Precision is Better Than Pushing

Here is an advanced tip for how to stay technically attuned during your workouts, especially when you get fatigued, whether it’s running or strength training (ST).  I hammer home this point in the ST chapter of my book when I discuss the priority of form/technique over mindlessly pushing yourself to simply do more reps ("more, more, more!").  There is an obvious connection here in how our form tends to break down when we go to the upper limits of our long runs and/or harder speed workouts.  This is all in itself a healthy reminder, but I'll take it a step further.  

As a coach, I want to make sure that my athletes and I have a similar definition of "pushing yourself", or at least have different ways of defining this phrase.  Yes, in general, pushing yourself means stepping out of your comfort zone and embracing the harder workouts, the jacked-up heart rate on occasion, the labored breathing, the muscle burn, etc; however, it can also mean choosing to do a workout vs.skipping it (I discuss this in more detail in a section of my book called "Aggressive Training"), and also maintaining proper focus when the going gets tough (i.e., composure and self-talk).  

Another section of my book is titled "Mental Toughness is Overrated" and it's relevant here. How do you know when you're pushing yourself?  Is it based on how many reps you do? …the #'s on your watch?  Or is it a subjective feeling?  …does it require extra mental effort in order to qualify as "pushing yourself"?  No matter how you cut it, "pushing yourself" might sometimes get in the way of optimum/maximum performance.  Wait, how is that possible, doesn't that sound counter-intuitive?  

I was at a 3-day sport psych nerd conference in Baltimore this past weekend, with lots and lots of presentations on cognitive elements of performance, motor development, motor control, team dynamics, identity/personality, and a bunch of other relevant topics.  Lots to learn.  As I already had this topic in my head, I caught a few glimpses of presentations that showed that the specific focal points someone has during endurance tasks and/or high-intensity tasks helps determine actual performance, which is nothing new, nor earth-shattering, but it does lend credence to the importance of making sure we all understand what "pushing yourself" could mean and/or should mean.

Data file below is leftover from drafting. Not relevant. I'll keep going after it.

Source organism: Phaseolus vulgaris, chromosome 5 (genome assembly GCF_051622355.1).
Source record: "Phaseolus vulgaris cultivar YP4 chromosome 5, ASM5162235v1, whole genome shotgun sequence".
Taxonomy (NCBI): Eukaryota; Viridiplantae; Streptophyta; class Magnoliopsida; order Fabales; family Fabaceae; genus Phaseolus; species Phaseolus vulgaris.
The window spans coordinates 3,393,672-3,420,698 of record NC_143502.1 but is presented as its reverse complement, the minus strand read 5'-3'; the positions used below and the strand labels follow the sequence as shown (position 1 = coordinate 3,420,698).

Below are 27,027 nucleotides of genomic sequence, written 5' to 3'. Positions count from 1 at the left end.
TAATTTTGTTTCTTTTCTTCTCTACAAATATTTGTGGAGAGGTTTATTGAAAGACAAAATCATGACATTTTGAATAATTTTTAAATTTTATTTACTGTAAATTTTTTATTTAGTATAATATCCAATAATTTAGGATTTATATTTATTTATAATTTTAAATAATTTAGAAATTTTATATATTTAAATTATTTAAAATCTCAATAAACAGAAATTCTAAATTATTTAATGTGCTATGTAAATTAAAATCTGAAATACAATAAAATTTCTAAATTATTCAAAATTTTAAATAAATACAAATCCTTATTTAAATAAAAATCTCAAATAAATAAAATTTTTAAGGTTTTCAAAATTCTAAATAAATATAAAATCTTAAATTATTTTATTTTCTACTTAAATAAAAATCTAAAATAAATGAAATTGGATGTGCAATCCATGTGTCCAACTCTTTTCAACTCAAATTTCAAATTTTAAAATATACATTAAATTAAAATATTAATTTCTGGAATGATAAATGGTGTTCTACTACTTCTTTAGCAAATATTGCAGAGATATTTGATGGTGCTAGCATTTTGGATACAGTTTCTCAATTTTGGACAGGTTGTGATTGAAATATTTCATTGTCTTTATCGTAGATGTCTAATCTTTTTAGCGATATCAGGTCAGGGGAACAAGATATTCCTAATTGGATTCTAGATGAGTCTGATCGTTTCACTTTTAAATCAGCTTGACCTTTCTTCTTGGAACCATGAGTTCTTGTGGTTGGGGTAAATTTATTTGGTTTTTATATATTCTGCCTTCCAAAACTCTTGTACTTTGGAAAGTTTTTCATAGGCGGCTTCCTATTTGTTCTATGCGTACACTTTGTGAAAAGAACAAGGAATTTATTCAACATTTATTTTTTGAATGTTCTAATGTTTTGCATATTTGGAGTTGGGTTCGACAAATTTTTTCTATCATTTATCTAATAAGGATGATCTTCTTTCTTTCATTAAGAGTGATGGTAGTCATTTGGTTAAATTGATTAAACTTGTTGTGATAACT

For instance, there are internal focal points ("staying in your element" as I phrase it in my book), which are your breathing, technique/form, stride, perceived exertion, etc., and there are external focal points, such as the crowd, the competition, the trees, your pace, etc.  Side note: Some of you are wondering if pace is actually internal…keep it as external, this is the difference between Pace vs. Intensity.  Most studies show internal focus leads to better performance than external focus, and if you've read my book, then you understand the reasoning.  There's obviously room to bounce back and forth between the two, especially in relatively long events (it's natural and needed), and that in itself is a skill, in knowing when to do each, but now I'll bring this back to the main point.  

Precision is a better way to improve performance than simply grunting it out (pushing).  In fact, you can all think of examples, either personally or observed, when someone was so determined to push hard that their technique suffered as a result and they missed whatever mark they were aiming for.  This naturally is more evident in tasks with a cognitive component (running isn't very cognitive, or at least it's not supposed to be!), but it does apply to endurance sports too.  For example, cyclists were studied while they either focused on their pedal stroke (i.e., "smoothness" = internal) or were focused on "keep going!" (external).  The former group beat the latter group.  This should be logical.  If your pedal stroke remains smooth (i.e., efficient, just like running form) then you don't put as much strain/stress on your body (muscles, tendons, etc), thereby making it physically/physiologically easier to "keep going."  This is the essence of why mental toughness is overrated.  

Keep your precision when the going gets tough, it'll help you hit the target.  Braveheart and the Kevin Kostner Robin Hood both have scenes about this type of precision under pressure, and I learned it first-hand back in the day when I was doing shot put and playing rugby.  So, don't just close your eyes and plow through, you might screw up your form, and it's our form that carries us through!

Train hard!